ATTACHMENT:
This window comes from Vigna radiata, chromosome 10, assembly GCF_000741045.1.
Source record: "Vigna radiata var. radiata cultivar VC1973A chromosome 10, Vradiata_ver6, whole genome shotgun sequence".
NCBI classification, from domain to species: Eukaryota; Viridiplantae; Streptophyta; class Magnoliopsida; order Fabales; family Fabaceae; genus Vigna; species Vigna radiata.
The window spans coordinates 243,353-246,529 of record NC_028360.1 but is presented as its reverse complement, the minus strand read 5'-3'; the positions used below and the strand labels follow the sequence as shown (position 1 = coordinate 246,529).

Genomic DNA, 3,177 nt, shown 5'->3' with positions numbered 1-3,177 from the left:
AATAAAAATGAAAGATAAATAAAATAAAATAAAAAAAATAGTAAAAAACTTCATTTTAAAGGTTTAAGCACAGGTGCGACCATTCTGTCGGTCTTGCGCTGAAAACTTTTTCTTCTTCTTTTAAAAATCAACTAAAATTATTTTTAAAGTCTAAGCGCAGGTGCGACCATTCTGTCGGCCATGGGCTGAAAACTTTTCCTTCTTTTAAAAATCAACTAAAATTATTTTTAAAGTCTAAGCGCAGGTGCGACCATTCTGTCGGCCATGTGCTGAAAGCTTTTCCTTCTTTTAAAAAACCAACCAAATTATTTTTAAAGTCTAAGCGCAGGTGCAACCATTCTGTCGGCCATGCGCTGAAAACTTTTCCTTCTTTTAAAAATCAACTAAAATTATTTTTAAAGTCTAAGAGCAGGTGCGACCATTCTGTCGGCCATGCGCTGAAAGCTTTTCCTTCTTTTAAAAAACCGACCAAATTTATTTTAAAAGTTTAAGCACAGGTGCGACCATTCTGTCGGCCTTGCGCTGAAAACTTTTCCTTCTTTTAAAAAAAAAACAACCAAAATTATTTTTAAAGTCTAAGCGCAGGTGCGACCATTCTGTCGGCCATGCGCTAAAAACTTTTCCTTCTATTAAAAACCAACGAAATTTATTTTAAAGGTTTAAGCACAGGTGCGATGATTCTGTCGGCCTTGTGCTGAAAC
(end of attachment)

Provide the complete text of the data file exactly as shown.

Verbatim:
This window comes from Vigna radiata, chromosome 10, assembly GCF_000741045.1.
Source record: "Vigna radiata var. radiata cultivar VC1973A chromosome 10, Vradiata_ver6, whole genome shotgun sequence".
NCBI classification, from domain to species: Eukaryota; Viridiplantae; Streptophyta; class Magnoliopsida; order Fabales; family Fabaceae; genus Vigna; species Vigna radiata.
The window spans coordinates 243,353-246,529 of record NC_028360.1 but is presented as its reverse complement, the minus strand read 5'-3'; the positions used below and the strand labels follow the sequence as shown (position 1 = coordinate 246,529).

Genomic DNA, 3,177 nt, shown 5'->3' with positions numbered 1-3,177 from the left:
AATAAAAATGAAAGATAAATAAAATAAAATAAAAAAAATAGTAAAAAACTTCATTTTAAAGGTTTAAGCACAGGTGCGACCATTCTGTCGGTCTTGCGCTGAAAACTTTTTCTTCTTCTTTTAAAAATCAACTAAAATTATTTTTAAAGTCTAAGCGCAGGTGCGACCATTCTGTCGGCCATGGGCTGAAAACTTTTCCTTCTTTTAAAAATCAACTAAAATTATTTTTAAAGTCTAAGCGCAGGTGCGACCATTCTGTCGGCCATGTGCTGAAAGCTTTTCCTTCTTTTAAAAAACCAACCAAATTATTTTTAAAGTCTAAGCGCAGGTGCAACCATTCTGTCGGCCATGCGCTGAAAACTTTTCCTTCTTTTAAAAATCAACTAAAATTATTTTTAAAGTCTAAGAGCAGGTGCGACCATTCTGTCGGCCATGCGCTGAAAGCTTTTCCTTCTTTTAAAAAACCGACCAAATTTATTTTAAAAGTTTAAGCACAGGTGCGACCATTCTGTCGGCCTTGCGCTGAAAACTTTTCCTTCTTTTAAAAAAAAAACAACCAAAATTATTTTTAAAGTCTAAGCGCAGGTGCGACCATTCTGTCGGCCATGCGCTAAAAACTTTTCCTTCTATTAAAAACCAACGAAATTTATTTTAAAGGTTTAAGCACAGGTGCGATGATTCTGTCGGCCTTGTGCTGAAAC